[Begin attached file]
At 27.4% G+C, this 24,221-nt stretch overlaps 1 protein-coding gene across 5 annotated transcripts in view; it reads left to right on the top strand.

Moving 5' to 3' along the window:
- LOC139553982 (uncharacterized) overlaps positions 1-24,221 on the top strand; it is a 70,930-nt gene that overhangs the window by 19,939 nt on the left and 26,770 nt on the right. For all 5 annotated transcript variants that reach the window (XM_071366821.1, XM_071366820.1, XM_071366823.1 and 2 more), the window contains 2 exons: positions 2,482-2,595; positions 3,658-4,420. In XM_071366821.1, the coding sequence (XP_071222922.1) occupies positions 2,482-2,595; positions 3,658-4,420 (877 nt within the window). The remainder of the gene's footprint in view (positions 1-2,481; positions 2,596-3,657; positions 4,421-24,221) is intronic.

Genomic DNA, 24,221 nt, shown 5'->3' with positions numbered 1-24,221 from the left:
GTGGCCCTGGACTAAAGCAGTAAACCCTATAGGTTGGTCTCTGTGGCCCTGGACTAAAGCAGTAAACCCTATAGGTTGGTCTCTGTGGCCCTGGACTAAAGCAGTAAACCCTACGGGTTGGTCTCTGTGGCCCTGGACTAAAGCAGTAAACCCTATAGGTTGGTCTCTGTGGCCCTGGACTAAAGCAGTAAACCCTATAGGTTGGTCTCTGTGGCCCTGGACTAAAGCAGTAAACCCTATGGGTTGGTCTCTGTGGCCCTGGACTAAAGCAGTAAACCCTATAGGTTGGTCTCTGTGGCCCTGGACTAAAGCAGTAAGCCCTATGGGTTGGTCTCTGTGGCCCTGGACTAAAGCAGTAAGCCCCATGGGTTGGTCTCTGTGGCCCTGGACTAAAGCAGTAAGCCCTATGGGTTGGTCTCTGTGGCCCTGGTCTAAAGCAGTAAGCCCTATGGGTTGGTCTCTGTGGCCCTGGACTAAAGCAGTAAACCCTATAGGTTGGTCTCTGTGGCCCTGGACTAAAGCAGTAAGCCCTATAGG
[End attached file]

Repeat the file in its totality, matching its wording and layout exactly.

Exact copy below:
At 27.4% G+C, this 24,221-nt stretch overlaps 1 protein-coding gene across 5 annotated transcripts in view; it reads left to right on the top strand.

Moving 5' to 3' along the window:
- LOC139553982 (uncharacterized) overlaps positions 1-24,221 on the top strand; it is a 70,930-nt gene that overhangs the window by 19,939 nt on the left and 26,770 nt on the right. For all 5 annotated transcript variants that reach the window (XM_071366821.1, XM_071366820.1, XM_071366823.1 and 2 more), the window contains 2 exons: positions 2,482-2,595; positions 3,658-4,420. In XM_071366821.1, the coding sequence (XP_071222922.1) occupies positions 2,482-2,595; positions 3,658-4,420 (877 nt within the window). The remainder of the gene's footprint in view (positions 1-2,481; positions 2,596-3,657; positions 4,421-24,221) is intronic.

Genomic DNA, 24,221 nt, shown 5'->3' with positions numbered 1-24,221 from the left:
GTGGCCCTGGACTAAAGCAGTAAACCCTATAGGTTGGTCTCTGTGGCCCTGGACTAAAGCAGTAAACCCTATAGGTTGGTCTCTGTGGCCCTGGACTAAAGCAGTAAACCCTACGGGTTGGTCTCTGTGGCCCTGGACTAAAGCAGTAAACCCTATAGGTTGGTCTCTGTGGCCCTGGACTAAAGCAGTAAACCCTATAGGTTGGTCTCTGTGGCCCTGGACTAAAGCAGTAAACCCTATGGGTTGGTCTCTGTGGCCCTGGACTAAAGCAGTAAACCCTATAGGTTGGTCTCTGTGGCCCTGGACTAAAGCAGTAAGCCCTATGGGTTGGTCTCTGTGGCCCTGGACTAAAGCAGTAAGCCCCATGGGTTGGTCTCTGTGGCCCTGGACTAAAGCAGTAAGCCCTATGGGTTGGTCTCTGTGGCCCTGGTCTAAAGCAGTAAGCCCTATGGGTTGGTCTCTGTGGCCCTGGACTAAAGCAGTAAACCCTATAGGTTGGTCTCTGTGGCCCTGGACTAAAGCAGTAAGCCCTATAGG